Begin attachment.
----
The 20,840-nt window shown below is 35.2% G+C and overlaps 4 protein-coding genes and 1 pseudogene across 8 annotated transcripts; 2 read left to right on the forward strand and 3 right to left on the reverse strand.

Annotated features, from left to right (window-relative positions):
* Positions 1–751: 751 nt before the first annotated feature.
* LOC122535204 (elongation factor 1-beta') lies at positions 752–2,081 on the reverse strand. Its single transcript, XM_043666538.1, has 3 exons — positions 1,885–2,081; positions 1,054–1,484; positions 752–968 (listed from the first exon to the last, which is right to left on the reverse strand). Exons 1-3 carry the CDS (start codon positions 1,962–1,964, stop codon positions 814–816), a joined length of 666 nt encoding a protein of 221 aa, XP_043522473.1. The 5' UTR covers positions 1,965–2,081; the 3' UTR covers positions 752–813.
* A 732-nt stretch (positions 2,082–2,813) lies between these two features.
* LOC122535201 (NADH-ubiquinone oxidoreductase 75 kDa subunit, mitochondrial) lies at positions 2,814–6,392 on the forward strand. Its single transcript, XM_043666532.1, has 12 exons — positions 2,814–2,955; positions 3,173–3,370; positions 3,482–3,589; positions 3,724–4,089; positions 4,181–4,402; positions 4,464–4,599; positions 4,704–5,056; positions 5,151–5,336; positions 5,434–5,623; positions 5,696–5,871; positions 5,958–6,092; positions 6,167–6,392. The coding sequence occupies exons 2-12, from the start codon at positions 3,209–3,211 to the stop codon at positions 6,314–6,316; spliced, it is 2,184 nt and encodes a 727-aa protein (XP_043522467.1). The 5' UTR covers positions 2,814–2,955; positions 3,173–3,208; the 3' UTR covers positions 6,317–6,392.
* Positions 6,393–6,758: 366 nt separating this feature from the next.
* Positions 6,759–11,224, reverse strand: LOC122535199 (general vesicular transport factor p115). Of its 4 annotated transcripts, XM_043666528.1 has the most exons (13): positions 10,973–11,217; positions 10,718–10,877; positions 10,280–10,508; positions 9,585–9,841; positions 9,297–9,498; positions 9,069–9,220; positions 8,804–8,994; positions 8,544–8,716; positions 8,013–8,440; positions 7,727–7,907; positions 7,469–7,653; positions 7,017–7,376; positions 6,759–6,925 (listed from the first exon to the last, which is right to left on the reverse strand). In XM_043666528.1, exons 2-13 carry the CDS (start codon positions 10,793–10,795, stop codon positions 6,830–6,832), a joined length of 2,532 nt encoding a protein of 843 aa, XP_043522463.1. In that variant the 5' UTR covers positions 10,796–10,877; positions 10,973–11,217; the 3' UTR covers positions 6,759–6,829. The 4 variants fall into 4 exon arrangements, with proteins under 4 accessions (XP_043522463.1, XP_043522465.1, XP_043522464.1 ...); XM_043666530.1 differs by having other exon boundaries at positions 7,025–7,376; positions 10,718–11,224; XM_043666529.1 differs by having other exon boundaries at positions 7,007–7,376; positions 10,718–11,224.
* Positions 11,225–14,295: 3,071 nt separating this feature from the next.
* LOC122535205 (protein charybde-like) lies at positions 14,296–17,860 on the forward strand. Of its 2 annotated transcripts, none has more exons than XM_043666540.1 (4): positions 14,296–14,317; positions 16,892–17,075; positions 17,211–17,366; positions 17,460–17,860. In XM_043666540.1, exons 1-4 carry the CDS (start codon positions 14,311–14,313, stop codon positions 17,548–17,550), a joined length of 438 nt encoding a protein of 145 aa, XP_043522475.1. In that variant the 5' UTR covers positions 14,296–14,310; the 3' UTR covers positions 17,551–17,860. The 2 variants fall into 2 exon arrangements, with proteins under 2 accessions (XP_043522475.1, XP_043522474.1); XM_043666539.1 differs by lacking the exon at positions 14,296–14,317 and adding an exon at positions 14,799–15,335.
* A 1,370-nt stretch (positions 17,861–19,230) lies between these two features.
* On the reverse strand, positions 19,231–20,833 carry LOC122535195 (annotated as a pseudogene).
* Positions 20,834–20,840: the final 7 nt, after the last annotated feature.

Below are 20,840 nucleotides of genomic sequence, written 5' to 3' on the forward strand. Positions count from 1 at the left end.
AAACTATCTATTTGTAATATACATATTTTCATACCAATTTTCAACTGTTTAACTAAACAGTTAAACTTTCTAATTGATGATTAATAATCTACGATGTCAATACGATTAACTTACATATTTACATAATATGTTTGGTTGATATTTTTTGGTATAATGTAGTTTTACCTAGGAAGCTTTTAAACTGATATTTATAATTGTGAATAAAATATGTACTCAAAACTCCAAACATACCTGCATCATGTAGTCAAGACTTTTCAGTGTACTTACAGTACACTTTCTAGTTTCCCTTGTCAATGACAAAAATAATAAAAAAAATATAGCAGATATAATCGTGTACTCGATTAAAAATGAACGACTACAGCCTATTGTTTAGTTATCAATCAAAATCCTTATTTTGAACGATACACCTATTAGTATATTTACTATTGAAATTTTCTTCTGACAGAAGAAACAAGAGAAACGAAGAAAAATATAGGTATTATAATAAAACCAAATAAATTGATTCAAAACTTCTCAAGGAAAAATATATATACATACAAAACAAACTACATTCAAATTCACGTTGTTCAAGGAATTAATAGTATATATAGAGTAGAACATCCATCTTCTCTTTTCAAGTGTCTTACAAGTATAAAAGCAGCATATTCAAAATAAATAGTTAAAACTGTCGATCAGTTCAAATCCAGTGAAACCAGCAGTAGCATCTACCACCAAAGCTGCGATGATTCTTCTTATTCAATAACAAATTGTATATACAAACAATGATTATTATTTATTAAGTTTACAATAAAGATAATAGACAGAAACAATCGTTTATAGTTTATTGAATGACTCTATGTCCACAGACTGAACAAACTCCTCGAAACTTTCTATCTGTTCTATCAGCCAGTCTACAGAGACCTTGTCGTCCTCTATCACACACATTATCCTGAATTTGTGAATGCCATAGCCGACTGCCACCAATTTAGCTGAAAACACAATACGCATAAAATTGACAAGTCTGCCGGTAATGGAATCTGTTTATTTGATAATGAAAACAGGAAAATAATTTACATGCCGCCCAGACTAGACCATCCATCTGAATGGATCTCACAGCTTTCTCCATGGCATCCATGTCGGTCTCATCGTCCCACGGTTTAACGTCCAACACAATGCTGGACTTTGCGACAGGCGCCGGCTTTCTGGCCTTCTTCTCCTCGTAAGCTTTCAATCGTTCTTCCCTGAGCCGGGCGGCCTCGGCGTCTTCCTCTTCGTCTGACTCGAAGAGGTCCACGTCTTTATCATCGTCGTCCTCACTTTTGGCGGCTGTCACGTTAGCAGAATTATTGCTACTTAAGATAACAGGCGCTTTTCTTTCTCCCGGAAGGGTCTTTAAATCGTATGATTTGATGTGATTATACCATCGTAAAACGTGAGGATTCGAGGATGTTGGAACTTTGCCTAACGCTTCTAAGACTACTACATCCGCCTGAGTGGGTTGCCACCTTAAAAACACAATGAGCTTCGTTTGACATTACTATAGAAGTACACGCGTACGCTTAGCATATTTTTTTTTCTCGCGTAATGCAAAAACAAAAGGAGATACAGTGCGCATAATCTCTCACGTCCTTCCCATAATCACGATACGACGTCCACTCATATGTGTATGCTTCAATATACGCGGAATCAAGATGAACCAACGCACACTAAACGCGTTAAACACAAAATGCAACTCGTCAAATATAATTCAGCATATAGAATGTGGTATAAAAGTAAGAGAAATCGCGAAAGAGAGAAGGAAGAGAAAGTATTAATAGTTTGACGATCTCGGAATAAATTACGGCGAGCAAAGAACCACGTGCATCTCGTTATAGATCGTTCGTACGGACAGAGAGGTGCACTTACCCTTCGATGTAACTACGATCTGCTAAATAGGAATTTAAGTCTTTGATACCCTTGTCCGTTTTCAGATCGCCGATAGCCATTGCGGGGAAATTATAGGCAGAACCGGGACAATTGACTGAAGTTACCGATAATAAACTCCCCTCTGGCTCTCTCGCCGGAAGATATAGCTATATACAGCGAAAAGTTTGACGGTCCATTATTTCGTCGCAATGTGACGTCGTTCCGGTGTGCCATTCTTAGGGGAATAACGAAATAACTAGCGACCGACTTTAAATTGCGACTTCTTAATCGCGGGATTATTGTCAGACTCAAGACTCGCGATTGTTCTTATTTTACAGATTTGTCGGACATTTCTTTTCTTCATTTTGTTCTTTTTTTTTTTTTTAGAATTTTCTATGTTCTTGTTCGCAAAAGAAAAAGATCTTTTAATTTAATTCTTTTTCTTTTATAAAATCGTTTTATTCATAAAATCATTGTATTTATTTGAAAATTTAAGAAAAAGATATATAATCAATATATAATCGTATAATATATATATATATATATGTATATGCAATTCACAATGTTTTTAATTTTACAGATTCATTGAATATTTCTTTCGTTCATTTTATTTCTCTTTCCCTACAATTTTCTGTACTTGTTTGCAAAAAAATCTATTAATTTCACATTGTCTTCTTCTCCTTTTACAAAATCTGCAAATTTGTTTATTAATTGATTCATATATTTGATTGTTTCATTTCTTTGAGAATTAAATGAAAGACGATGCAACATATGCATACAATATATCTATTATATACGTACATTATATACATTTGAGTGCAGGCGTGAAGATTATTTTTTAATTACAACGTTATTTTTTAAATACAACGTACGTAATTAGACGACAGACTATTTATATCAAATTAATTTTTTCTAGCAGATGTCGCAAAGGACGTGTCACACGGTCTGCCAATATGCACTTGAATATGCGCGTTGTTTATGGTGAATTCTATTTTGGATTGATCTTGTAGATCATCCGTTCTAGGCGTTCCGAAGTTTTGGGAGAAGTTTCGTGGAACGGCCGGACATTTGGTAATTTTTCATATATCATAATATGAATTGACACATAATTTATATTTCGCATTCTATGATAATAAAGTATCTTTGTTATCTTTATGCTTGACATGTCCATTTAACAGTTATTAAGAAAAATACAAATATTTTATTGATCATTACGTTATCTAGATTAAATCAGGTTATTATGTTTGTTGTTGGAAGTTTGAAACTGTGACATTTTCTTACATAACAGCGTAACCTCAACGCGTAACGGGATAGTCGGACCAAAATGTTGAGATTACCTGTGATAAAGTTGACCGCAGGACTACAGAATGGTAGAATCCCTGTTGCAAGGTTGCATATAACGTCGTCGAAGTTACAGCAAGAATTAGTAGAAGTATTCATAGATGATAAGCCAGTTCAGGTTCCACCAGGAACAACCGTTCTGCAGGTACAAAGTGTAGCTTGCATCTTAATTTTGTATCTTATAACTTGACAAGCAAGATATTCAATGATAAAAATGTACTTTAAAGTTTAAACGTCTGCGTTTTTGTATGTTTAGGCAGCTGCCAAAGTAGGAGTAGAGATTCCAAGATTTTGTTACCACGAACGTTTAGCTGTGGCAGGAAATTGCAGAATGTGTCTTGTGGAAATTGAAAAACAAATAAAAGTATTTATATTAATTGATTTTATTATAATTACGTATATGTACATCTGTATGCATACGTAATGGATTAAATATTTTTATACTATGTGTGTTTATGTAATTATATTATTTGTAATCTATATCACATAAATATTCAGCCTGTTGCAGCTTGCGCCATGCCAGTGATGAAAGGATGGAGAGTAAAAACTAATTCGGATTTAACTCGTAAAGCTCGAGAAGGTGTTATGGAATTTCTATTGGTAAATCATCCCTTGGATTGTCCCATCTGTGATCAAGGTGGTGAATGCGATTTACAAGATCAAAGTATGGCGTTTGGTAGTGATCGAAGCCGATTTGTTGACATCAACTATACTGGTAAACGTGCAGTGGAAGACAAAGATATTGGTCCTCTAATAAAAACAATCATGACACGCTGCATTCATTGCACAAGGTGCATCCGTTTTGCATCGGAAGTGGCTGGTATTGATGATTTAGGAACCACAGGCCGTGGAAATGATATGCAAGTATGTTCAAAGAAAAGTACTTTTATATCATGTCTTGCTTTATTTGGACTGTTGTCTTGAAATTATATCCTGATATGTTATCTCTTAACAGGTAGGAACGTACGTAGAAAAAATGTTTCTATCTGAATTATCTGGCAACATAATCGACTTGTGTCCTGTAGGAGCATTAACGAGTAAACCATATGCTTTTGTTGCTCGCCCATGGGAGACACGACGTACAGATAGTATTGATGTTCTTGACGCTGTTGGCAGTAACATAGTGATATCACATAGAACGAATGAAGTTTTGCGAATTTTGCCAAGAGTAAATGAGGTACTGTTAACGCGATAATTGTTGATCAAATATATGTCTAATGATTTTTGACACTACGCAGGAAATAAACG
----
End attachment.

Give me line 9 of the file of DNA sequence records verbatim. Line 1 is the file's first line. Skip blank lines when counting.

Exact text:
* Positions 11,225–14,295: 3,071 nt separating this feature from the next.